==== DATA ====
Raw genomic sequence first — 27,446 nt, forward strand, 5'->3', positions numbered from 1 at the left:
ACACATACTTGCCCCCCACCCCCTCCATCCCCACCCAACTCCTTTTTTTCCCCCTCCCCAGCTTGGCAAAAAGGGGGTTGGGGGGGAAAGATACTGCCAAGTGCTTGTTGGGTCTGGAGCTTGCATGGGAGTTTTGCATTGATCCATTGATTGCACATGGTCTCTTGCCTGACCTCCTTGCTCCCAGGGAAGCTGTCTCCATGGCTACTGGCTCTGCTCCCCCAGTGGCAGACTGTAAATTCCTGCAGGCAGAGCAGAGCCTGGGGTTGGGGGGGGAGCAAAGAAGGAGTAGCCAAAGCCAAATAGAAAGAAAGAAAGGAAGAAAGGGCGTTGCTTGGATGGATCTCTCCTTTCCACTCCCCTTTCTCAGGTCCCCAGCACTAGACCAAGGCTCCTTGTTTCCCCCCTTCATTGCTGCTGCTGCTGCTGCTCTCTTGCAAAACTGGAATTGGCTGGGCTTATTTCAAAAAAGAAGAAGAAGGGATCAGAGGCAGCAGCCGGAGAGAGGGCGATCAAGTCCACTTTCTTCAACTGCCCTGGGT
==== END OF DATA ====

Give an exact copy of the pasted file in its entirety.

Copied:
Raw genomic sequence first — 27,446 nt, forward strand, 5'->3', positions numbered from 1 at the left:
ACACATACTTGCCCCCCACCCCCTCCATCCCCACCCAACTCCTTTTTTTCCCCCTCCCCAGCTTGGCAAAAAGGGGGTTGGGGGGGAAAGATACTGCCAAGTGCTTGTTGGGTCTGGAGCTTGCATGGGAGTTTTGCATTGATCCATTGATTGCACATGGTCTCTTGCCTGACCTCCTTGCTCCCAGGGAAGCTGTCTCCATGGCTACTGGCTCTGCTCCCCCAGTGGCAGACTGTAAATTCCTGCAGGCAGAGCAGAGCCTGGGGTTGGGGGGGGAGCAAAGAAGGAGTAGCCAAAGCCAAATAGAAAGAAAGAAAGGAAGAAAGGGCGTTGCTTGGATGGATCTCTCCTTTCCACTCCCCTTTCTCAGGTCCCCAGCACTAGACCAAGGCTCCTTGTTTCCCCCCTTCATTGCTGCTGCTGCTGCTGCTCTCTTGCAAAACTGGAATTGGCTGGGCTTATTTCAAAAAAGAAGAAGAAGGGATCAGAGGCAGCAGCCGGAGAGAGGGCGATCAAGTCCACTTTCTTCAACTGCCCTGGGT